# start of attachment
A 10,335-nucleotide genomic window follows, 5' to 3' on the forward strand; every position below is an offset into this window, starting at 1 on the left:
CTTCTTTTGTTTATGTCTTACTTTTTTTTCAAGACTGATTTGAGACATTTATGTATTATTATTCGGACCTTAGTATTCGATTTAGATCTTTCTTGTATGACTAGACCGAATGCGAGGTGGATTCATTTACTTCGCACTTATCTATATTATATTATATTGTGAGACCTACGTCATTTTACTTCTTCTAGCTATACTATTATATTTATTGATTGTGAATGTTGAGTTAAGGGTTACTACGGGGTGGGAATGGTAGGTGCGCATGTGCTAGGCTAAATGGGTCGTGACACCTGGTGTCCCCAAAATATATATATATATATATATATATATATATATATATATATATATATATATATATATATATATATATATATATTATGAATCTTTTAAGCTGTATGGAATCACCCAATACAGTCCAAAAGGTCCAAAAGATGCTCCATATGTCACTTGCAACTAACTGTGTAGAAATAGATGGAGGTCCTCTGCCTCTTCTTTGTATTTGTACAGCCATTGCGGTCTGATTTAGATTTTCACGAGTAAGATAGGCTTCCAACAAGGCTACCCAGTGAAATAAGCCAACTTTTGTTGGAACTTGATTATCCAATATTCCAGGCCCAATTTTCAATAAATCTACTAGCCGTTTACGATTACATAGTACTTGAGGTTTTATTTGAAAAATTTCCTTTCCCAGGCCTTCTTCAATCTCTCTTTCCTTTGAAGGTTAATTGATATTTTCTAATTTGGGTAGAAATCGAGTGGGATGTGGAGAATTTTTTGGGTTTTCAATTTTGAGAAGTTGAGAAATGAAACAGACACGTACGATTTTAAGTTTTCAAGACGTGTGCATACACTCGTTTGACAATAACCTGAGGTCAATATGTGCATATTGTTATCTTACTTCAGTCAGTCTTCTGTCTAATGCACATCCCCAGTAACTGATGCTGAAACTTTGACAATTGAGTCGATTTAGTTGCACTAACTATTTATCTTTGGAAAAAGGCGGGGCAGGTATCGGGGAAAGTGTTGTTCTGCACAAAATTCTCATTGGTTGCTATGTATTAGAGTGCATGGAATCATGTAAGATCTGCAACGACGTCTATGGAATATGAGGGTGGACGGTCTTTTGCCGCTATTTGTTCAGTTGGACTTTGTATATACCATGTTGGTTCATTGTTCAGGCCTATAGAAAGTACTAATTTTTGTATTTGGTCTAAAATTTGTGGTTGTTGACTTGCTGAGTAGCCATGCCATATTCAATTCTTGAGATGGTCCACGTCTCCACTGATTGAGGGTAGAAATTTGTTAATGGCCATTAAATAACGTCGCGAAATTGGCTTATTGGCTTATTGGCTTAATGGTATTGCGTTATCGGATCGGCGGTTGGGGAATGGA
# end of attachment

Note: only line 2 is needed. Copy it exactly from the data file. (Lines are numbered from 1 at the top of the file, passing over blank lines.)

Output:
CTTCTTTTGTTTATGTCTTACTTTTTTTTCAAGACTGATTTGAGACATTTATGTATTATTATTCGGACCTTAGTATTCGATTTAGATCTTTCTTGTATGACTAGACCGAATGCGAGGTGGATTCATTTACTTCGCACTTATCTATATTATATTATATTGTGAGACCTACGTCATTTTACTTCTTCTAGCTATACTATTATATTTATTGATTGTGAATGTTGAGTTAAGGGTTACTACGGGGTGGGAATGGTAGGTGCGCATGTGCTAGGCTAAATGGGTCGTGACACCTGGTGTCCCCAAAATATATATATATATATATATATATATATATATATATATATATATATATATATATATATATATATATATATATTATGAATCTTTTAAGCTGTATGGAATCACCCAATACAGTCCAAAAGGTCCAAAAGATGCTCCATATGTCACTTGCAACTAACTGTGTAGAAATAGATGGAGGTCCTCTGCCTCTTCTTTGTATTTGTACAGCCATTGCGGTCTGATTTAGATTTTCACGAGTAAGATAGGCTTCCAACAAGGCTACCCAGTGAAATAAGCCAACTTTTGTTGGAACTTGATTATCCAATATTCCAGGCCCAATTTTCAATAAATCTACTAGCCGTTTACGATTACATAGTACTTGAGGTTTTATTTGAAAAATTTCCTTTCCCAGGCCTTCTTCAATCTCTCTTTCCTTTGAAGGTTAATTGATATTTTCTAATTTGGGTAGAAATCGAGTGGGATGTGGAGAATTTTTTGGGTTTTCAATTTTGAGAAGTTGAGAAATGAAACAGACACGTACGATTTTAAGTTTTCAAGACGTGTGCATACACTCGTTTGACAATAACCTGAGGTCAATATGTGCATATTGTTATCTTACTTCAGTCAGTCTTCTGTCTAATGCACATCCCCAGTAACTGATGCTGAAACTTTGACAATTGAGTCGATTTAGTTGCACTAACTATTTATCTTTGGAAAAAGGCGGGGCAGGTATCGGGGAAAGTGTTGTTCTGCACAAAATTCTCATTGGTTGCTATGTATTAGAGTGCATGGAATCATGTAAGATCTGCAACGACGTCTATGGAATATGAGGGTGGACGGTCTTTTGCCGCTATTTGTTCAGTTGGACTTTGTATATACCATGTTGGTTCATTGTTCAGGCCTATAGAAAGTACTAATTTTTGTATTTGGTCTAAAATTTGTGGTTGTTGACTTGCTGAGTAGCCATGCCATATTCAATTCTTGAGATGGTCCACGTCTCCACTGATTGAGGGTAGAAATTTGTTAATGGCCATTAAATAACGTCGCGAAATTGGCTTATTGGCTTATTGGCTTAATGGTATTGCGTTATCGGATCGGCGGTTGGGGAATGGA